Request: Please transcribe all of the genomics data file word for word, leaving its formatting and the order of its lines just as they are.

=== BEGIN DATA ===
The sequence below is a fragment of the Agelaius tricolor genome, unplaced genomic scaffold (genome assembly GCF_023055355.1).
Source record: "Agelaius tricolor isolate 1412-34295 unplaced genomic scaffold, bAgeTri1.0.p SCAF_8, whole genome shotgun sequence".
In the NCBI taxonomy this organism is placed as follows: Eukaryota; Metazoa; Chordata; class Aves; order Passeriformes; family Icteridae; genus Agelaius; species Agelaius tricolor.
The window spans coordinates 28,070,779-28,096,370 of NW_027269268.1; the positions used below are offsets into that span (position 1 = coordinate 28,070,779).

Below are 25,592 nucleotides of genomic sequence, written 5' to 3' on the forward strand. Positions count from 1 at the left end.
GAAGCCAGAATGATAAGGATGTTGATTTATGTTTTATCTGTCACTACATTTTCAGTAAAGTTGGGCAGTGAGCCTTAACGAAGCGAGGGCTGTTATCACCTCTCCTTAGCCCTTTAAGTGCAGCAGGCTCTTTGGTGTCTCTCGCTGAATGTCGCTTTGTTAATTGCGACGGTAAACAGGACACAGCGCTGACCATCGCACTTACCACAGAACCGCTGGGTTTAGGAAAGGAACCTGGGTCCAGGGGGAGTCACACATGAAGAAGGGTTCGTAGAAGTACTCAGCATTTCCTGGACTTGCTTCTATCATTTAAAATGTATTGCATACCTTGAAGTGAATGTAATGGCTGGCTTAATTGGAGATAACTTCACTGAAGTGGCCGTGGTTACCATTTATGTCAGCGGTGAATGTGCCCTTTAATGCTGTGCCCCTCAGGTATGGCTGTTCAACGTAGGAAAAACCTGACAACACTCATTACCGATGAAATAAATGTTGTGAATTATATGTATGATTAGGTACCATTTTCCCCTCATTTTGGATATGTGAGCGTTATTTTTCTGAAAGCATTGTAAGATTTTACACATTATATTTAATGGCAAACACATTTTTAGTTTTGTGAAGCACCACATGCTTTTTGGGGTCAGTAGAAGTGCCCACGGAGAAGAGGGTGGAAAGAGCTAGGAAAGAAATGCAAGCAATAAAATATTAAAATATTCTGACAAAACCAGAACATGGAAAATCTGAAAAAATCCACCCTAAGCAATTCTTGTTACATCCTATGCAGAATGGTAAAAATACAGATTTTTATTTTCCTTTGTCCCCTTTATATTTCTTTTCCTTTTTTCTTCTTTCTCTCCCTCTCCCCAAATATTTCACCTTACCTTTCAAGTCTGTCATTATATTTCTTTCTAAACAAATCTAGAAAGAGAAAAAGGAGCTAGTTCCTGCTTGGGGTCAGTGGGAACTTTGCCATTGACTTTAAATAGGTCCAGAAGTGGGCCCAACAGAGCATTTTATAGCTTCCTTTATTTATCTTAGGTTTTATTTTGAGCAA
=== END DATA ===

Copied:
The sequence below is a fragment of the Agelaius tricolor genome, unplaced genomic scaffold (genome assembly GCF_023055355.1).
Source record: "Agelaius tricolor isolate 1412-34295 unplaced genomic scaffold, bAgeTri1.0.p SCAF_8, whole genome shotgun sequence".
In the NCBI taxonomy this organism is placed as follows: Eukaryota; Metazoa; Chordata; class Aves; order Passeriformes; family Icteridae; genus Agelaius; species Agelaius tricolor.
The window spans coordinates 28,070,779-28,096,370 of NW_027269268.1; the positions used below are offsets into that span (position 1 = coordinate 28,070,779).

Below are 25,592 nucleotides of genomic sequence, written 5' to 3' on the forward strand. Positions count from 1 at the left end.
GAAGCCAGAATGATAAGGATGTTGATTTATGTTTTATCTGTCACTACATTTTCAGTAAAGTTGGGCAGTGAGCCTTAACGAAGCGAGGGCTGTTATCACCTCTCCTTAGCCCTTTAAGTGCAGCAGGCTCTTTGGTGTCTCTCGCTGAATGTCGCTTTGTTAATTGCGACGGTAAACAGGACACAGCGCTGACCATCGCACTTACCACAGAACCGCTGGGTTTAGGAAAGGAACCTGGGTCCAGGGGGAGTCACACATGAAGAAGGGTTCGTAGAAGTACTCAGCATTTCCTGGACTTGCTTCTATCATTTAAAATGTATTGCATACCTTGAAGTGAATGTAATGGCTGGCTTAATTGGAGATAACTTCACTGAAGTGGCCGTGGTTACCATTTATGTCAGCGGTGAATGTGCCCTTTAATGCTGTGCCCCTCAGGTATGGCTGTTCAACGTAGGAAAAACCTGACAACACTCATTACCGATGAAATAAATGTTGTGAATTATATGTATGATTAGGTACCATTTTCCCCTCATTTTGGATATGTGAGCGTTATTTTTCTGAAAGCATTGTAAGATTTTACACATTATATTTAATGGCAAACACATTTTTAGTTTTGTGAAGCACCACATGCTTTTTGGGGTCAGTAGAAGTGCCCACGGAGAAGAGGGTGGAAAGAGCTAGGAAAGAAATGCAAGCAATAAAATATTAAAATATTCTGACAAAACCAGAACATGGAAAATCTGAAAAAATCCACCCTAAGCAATTCTTGTTACATCCTATGCAGAATGGTAAAAATACAGATTTTTATTTTCCTTTGTCCCCTTTATATTTCTTTTCCTTTTTTCTTCTTTCTCTCCCTCTCCCCAAATATTTCACCTTACCTTTCAAGTCTGTCATTATATTTCTTTCTAAACAAATCTAGAAAGAGAAAAAGGAGCTAGTTCCTGCTTGGGGTCAGTGGGAACTTTGCCATTGACTTTAAATAGGTCCAGAAGTGGGCCCAACAGAGCATTTTATAGCTTCCTTTATTTATCTTAGGTTTTATTTTGAGCAA